Fifteensquared

Never knowingly undersolved.

Guardian 24941 – Gordius

Posted by Uncle Yap on February 23rd, 2010

Uncle Yap.

A mixed bag from Gordius. Some excellent clues, somewhat spoiled by a couple of mediocre ones.

ACROSS
1 SEPTIC TANKS Ins of TANK (reservoir) in *(cesspit) Nice surface
9 NOISOME Ins of OM (Order of Merit) in NOISE (row)
10 MERCURY Ins of CU (copper element) in MERRY (jovial)
11 KILOMETRE *(milk + O) ETRE (the verb ‘to be’ in French)
12 EPOCH Ins of C (first letter of church) in EPOH (rev of HOPE, virtue)
13 SOYA Sounds like Sawyer, Tom (Mark Twain hero)
14 PAST MASTER Thomas Arnold (1795–1842) was a British educator and historian. He was headmaster of Rugby School from 1828 to 1841
16 WEIGHTLESS Sounds like “Wait-less” (promise told to National Health Service patients) In my opinion, a very weak homophone clue of an impossible situation of instant service in the NHS or is it a shorter wait, in which case, the less element would sound differently. Gordius should have chosen another device to clue this word.
19 BENT (Thanks to Lanson) Removal of ravers (party people) from Ben Travers, (1886-1980) a British playwright most famous for his farces.
21 RELIC ha
22 CORTISONE Cha of COR (Blimey) *(it’s) ONE (individual)
24 READ OUT One of those reversed anagram devices where the answer is like a clue for DARE
25 WHEREAS Ins of HERE (locally) in WAS
26 SAFE DEPOSIT I suppose the compiler is alluding to the recent banking crisis which threatened to topple the entire economic and financial system of the world; hence the question whether a deposit with a bank is safe.

DOWN
SHIRLEY WILLIAMS *(his aims will rely)
2 PROEM Ins of E (Europe) in PROM (concert)
3 INERTIA *(irate in)
4 TEMPEST Cha of TEMP (agency worker) *(set)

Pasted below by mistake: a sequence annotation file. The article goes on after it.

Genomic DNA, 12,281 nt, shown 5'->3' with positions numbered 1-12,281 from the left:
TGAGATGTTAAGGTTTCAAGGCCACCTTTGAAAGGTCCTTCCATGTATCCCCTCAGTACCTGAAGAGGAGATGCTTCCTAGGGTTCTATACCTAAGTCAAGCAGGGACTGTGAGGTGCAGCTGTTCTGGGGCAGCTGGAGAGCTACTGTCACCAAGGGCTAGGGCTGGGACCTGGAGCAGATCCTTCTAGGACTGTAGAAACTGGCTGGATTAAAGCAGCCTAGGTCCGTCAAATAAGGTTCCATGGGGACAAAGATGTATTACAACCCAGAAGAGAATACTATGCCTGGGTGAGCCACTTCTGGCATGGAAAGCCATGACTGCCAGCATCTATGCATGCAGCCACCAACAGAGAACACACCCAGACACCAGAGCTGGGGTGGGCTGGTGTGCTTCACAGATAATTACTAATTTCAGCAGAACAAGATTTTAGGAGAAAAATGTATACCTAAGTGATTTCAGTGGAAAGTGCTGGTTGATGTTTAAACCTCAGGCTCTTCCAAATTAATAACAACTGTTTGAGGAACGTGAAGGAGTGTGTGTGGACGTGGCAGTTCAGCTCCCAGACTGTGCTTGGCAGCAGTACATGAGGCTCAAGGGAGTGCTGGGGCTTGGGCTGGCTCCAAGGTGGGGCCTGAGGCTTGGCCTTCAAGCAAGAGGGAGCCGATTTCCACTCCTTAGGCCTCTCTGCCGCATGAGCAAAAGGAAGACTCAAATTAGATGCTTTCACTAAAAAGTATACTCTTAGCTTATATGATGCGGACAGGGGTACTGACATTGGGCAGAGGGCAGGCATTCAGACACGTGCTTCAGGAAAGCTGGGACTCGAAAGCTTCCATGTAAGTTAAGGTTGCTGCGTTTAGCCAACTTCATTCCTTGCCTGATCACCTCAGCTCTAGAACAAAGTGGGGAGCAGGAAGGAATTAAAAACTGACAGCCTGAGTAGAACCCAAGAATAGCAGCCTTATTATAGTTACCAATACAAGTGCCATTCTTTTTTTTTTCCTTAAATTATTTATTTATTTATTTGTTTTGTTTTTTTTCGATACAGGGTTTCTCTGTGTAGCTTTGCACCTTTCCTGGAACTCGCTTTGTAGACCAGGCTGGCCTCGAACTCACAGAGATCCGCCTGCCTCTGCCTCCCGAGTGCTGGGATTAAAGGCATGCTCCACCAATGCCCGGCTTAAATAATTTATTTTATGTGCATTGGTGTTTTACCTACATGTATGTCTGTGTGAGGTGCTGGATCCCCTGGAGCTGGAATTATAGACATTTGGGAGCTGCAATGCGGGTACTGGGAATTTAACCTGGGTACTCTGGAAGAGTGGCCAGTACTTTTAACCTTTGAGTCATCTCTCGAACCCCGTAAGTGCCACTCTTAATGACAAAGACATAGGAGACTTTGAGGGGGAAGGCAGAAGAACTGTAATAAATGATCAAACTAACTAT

5 NORSEMAN Reversal of NAMES (calls) RON (boy) with the indicator from the south in this down clue. Fortinbras is the name of a Norwegian character from William Shakespeare’s Hamlet. Excellent COD
6 SPUR OF THE MOMENT *(P hot summer often)
7 SNAKES SNA (rev of ANSwer, solution) KES (bird ) Bird does not seem a very fair indicator for KES, the name of a kestrel in Kes (a 1969 British film about a boy and his falcon based on A Kestrel for a Knave by Barry Hines). “They may bite” as def for snakes? Don’t all dentated creatures bite? In my opinion, the most unsatisfactory clue of this lot.
8 CYPHER dd a secret code; an interweaving of the initials of a name; any person or thing of little value, a nonentity (Chambers) A cypher was the variation on plaintext spat out by the Enigma machine in WWII, so Enigmatic Variation is a nice touch.
15 CHECK OFF Sounds like CHEKHOV (1860-1904)
16 WAR CRY Ins of CR (credit) in WARY (suspicious) for the official newspaper of the Salvation Army
17 LOCATED *(laced to)
18 SCREW UP Ins of CREW (complement) in SUP (drink)
20 THEISM Ins of IS in THE M (thousand or many)
23 IDEAS *(aside)

Key to abbreviations used
dd = double definition
cd = cryptic definition
rev = reversed or reversal
ins = insertion
cha = charade
ha = hidden answer
*(fodder) = anagram
tichy = tongue-in-cheek